By Prince Osuagwu
Recognising the complicat-ed issues surrounding blood donation in Nigeria, Search Engine, Google, in partnership with LifeBank said it is using digital platform to get more Nigerians donate blood and get it safely to patients who need it.
The partners said the process was designed to accommodate urgency, location, and price involved in getting tested genuine blood samples to the patients.
It involves dispatch riders who move the blood in boxes that are padlocked and can only be opened by the recipient using a Bluetooth connection or key.
The system also connects blood banks to hospitals via Google Maps Platform. LifeBank said with this system, it has been able to cut short delivery time from 24 hours to less than 45 minutes.
LifeBank founder, Temie Giwa-Tubosun, said in the race to get blood to patients, every second counts. She said: “Donated blood has a shelf life of just six weeks. Often, it expires before it is ever used because doctors are unable to locate the type of blood that they need. The doctors who need the blood and the blood banks who are discarding blood needed to find a way to communicate with each other. Using the Google Maps platform to create an interface for these once-disconnected entities by mapping each location involved in blood distribution across Lagos, from hospitals to blood banks to the delivery drivers, has given us a solution.
“To date, LifeBank has signed up over 5,800 new donors, moved over 13,800 pints, served 300-plus hospitals, and saved more than 4,000 lives. Today, as part of the build-up to the World Blood Donor Day, Google is using its voice to highlight the need for people to donate blood through a spotlight campaign showcasing the work done by LifeBank.”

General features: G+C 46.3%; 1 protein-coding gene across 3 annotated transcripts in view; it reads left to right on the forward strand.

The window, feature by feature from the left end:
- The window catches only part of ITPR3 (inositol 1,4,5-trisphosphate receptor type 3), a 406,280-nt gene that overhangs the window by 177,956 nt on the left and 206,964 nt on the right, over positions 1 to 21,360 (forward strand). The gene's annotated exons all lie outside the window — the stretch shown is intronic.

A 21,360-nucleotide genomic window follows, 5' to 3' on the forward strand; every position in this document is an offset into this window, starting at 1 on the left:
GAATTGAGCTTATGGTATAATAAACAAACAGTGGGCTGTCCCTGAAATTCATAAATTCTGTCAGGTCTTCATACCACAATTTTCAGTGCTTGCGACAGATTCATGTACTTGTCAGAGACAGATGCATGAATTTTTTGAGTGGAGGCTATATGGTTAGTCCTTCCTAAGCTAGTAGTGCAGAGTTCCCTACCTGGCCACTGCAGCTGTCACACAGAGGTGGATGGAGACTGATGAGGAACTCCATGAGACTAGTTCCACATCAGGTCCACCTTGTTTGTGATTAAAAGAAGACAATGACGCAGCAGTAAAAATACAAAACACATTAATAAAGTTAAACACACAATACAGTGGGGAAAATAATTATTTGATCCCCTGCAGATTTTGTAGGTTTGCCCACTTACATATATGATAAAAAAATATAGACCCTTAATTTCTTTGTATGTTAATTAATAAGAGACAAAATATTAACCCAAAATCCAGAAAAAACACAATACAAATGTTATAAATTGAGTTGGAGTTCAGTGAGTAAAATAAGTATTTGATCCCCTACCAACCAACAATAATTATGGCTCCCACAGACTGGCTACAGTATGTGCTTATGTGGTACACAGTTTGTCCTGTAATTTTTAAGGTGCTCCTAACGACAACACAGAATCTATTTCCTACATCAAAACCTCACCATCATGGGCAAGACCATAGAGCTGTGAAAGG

Also, Head of Brand and Reputation, Google Sub-Saharan Africa, Mojolaoluwa Aderemi-Makinde, said: “Organising information and making it accessible is at the heart of Google’s mission. LifeBank’s system shows just how much magic can happen when universally accessible tools and information meet human creativity, aspirations and resilience.”
Nigeria has some of the lowest blood donation rates in the world, with just 10 per cent of the population donating freely. That makes it crucial that what blood there is arrives safely and on time where it’s needed.
Underlining the need for blood donations is the fact that Nigeria has the fourth-highest maternal mortality rate in the world, accounting for 19 per cent of all maternal deaths globally. Postpartum haemorrhaging (the loss of too much blood following birth) is the leading cause of such deaths. The lack of infrastructure to get crucial blood supplies in Nigeria compounds this problem.